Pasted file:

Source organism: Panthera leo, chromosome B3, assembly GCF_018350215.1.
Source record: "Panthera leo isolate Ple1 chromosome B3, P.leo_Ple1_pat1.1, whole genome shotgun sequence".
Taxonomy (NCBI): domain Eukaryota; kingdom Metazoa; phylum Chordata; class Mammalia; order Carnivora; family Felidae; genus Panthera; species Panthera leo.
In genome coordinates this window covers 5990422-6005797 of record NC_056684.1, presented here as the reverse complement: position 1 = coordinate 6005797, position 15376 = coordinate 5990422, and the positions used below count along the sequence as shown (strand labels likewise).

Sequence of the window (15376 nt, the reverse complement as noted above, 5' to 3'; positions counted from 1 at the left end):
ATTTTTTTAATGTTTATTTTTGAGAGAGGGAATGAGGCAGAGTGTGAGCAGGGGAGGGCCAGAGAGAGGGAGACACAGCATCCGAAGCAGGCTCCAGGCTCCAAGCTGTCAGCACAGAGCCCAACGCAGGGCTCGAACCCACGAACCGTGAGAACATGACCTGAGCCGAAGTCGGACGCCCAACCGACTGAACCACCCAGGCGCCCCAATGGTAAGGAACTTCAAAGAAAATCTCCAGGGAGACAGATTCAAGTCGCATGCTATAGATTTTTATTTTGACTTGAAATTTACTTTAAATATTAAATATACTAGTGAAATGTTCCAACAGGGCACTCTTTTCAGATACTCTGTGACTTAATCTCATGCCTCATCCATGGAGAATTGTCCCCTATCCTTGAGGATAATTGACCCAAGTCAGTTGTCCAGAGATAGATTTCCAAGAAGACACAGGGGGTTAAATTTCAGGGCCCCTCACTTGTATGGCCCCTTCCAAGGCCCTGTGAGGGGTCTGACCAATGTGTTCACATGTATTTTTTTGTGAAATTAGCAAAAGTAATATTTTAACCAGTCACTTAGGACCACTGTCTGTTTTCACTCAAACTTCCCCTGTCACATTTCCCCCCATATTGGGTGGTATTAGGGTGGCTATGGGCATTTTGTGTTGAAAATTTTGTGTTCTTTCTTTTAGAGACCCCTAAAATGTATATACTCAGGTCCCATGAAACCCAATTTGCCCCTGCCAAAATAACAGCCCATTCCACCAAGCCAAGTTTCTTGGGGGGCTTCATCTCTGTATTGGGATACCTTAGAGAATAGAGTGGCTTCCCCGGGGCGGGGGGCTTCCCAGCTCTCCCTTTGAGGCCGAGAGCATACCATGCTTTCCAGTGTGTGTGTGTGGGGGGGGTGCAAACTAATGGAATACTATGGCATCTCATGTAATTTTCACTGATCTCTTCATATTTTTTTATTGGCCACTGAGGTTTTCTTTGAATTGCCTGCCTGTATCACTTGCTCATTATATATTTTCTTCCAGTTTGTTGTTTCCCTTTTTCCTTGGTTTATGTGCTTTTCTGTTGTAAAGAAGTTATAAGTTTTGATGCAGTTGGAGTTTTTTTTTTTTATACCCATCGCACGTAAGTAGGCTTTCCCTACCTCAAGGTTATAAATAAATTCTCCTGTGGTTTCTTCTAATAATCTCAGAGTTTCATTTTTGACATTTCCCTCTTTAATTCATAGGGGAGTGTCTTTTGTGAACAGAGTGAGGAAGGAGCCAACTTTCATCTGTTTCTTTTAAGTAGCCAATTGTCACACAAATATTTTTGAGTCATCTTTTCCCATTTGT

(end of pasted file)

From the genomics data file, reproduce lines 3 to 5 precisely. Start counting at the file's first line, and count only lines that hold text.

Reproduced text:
Taxonomy (NCBI): domain Eukaryota; kingdom Metazoa; phylum Chordata; class Mammalia; order Carnivora; family Felidae; genus Panthera; species Panthera leo.
In genome coordinates this window covers 5990422-6005797 of record NC_056684.1, presented here as the reverse complement: position 1 = coordinate 6005797, position 15376 = coordinate 5990422, and the positions used below count along the sequence as shown (strand labels likewise).

Sequence of the window (15376 nt, the reverse complement as noted above, 5' to 3'; positions counted from 1 at the left end):